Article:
For 20,000 years the indigenous people of Redlands Bay have travelled across the little stretch of water to collect red ochre dye from the rocks, to use in ceremonies around Moreton Bay .
As you chug across in today’s car ferry you can easily see the deep rusty colour in the cliffs and on the beaches. There are scar trees whose bark was used to make canoes and carry tools all those millennia ago, and middens in several places.
Much later, European settlers have left banana trees, jetties, and rock walls and memorial stones. Coochiemudlo is an island where history can be read at every step. But if that is not your thing, it is also an island with pure and empty white beaches, tall shady trees, a café or too, continuous bird song, and every kind of accommodation, from tents and shacks , to sumptuous holiday homes.
Eight of us rented a spacious airy house on the quiet end of the island, all of 5 minutes from the ferry. We were over the road from the beach for sunbathing, swimming and fishing, and just along from the carefully preserved Melaleuca wetlands. Early in the morning, we watched for koalas, snakes and frogs, while hearing the loud songs from parakeets, cockatoos and kookaburra.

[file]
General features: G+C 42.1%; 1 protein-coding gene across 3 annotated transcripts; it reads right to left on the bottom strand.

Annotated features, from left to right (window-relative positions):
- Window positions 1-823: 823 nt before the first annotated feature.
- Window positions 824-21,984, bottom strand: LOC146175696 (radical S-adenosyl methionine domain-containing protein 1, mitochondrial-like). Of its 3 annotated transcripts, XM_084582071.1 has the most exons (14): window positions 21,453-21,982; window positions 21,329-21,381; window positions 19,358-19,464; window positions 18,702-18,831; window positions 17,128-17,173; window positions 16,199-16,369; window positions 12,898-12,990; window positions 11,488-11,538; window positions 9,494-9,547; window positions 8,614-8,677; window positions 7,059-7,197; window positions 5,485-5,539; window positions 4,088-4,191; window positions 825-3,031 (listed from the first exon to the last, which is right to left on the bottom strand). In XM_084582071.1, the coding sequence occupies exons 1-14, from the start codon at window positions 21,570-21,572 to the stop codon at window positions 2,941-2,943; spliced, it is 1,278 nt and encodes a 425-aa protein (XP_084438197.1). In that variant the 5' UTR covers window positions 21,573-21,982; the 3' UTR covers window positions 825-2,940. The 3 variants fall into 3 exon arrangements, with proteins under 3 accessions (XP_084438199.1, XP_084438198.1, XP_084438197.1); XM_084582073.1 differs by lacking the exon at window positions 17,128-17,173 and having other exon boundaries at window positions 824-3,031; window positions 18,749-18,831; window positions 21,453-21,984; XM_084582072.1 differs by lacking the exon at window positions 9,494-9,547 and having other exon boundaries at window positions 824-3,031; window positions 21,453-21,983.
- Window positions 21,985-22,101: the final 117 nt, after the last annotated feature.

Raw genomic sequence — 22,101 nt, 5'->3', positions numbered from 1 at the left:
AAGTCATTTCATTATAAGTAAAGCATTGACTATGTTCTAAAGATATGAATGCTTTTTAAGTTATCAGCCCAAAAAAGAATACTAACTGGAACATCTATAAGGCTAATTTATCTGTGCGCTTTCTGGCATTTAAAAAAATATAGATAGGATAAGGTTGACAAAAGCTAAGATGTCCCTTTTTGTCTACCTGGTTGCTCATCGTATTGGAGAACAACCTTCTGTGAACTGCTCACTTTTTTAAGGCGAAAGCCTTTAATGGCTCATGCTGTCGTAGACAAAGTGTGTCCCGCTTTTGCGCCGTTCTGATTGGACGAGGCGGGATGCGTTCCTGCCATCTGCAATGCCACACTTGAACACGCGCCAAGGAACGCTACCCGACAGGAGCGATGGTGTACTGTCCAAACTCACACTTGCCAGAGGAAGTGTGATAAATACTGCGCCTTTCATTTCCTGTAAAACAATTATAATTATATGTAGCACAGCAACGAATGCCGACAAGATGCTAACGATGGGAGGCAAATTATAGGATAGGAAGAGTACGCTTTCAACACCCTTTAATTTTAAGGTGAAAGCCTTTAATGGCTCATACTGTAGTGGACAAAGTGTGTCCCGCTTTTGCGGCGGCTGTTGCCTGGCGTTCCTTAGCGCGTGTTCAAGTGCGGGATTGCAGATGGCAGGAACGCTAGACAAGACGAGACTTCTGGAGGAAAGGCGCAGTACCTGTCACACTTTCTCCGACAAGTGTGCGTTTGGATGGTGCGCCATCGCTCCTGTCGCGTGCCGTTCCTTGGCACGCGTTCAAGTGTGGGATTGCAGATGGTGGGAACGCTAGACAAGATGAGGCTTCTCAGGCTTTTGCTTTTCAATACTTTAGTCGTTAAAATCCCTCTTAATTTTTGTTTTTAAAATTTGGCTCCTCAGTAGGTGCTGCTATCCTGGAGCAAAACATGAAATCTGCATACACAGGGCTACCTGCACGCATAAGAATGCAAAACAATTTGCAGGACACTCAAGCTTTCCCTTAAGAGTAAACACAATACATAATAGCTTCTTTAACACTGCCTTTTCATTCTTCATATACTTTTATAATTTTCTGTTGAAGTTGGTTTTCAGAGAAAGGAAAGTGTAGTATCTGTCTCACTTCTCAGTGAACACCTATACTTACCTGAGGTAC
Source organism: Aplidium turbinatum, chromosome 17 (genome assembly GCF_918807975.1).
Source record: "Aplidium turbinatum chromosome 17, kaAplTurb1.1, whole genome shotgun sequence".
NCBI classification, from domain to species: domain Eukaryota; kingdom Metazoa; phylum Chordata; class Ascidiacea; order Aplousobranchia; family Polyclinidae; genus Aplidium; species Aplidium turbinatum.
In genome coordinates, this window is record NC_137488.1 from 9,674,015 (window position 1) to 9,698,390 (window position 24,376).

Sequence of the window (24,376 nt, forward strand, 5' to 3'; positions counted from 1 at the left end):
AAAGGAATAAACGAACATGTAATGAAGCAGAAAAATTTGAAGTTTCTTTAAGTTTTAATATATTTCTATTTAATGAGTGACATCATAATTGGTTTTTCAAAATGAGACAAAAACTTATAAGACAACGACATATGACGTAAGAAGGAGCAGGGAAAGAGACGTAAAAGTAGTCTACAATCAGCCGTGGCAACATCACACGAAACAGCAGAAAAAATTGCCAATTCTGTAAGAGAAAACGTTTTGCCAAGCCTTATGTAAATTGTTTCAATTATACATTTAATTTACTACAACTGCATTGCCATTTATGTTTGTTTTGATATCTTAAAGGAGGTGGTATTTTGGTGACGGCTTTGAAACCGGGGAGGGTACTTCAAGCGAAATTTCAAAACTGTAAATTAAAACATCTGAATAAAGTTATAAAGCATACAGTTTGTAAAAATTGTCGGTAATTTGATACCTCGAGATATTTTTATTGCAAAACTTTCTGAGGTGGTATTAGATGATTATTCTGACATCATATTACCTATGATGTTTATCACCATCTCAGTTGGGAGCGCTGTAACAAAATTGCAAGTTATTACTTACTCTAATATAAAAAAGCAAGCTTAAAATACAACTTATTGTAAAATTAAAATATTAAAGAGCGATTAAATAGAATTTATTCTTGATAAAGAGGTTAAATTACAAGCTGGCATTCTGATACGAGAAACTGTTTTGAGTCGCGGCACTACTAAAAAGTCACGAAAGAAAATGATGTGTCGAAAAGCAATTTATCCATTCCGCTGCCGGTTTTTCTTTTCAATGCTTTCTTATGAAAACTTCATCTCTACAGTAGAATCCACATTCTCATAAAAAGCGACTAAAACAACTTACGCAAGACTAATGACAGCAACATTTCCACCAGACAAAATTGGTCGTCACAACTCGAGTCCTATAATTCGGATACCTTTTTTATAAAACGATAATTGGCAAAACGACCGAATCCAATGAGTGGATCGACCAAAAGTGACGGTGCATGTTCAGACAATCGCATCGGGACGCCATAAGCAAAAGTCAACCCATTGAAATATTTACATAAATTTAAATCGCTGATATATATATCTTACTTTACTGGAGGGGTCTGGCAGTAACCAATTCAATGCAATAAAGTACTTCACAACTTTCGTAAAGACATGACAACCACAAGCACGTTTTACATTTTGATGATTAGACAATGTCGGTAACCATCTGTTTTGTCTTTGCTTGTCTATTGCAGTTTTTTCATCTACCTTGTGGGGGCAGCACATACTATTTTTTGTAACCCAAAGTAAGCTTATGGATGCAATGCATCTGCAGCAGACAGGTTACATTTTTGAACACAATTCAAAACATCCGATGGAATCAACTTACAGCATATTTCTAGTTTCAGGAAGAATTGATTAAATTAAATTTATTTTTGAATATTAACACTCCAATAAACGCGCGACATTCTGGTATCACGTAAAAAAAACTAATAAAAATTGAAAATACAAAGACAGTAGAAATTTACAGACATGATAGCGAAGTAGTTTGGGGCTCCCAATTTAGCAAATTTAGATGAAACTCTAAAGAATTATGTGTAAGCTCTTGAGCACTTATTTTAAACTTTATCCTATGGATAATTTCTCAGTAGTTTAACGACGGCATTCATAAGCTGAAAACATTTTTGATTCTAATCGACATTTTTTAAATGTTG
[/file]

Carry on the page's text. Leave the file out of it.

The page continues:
Coochiemudlo is the tiniest of the Moreton Bay Islands- most of which can be visited by boat. Perfect for holidays of sun, sand and sea, and great for more historical explorations, as many were used as convict stations, oystering, farming and timber. Ferries run from Victoria Point and Weinam Creek, Redland Bay.
Ceridwyn Parr articles on Women Travel
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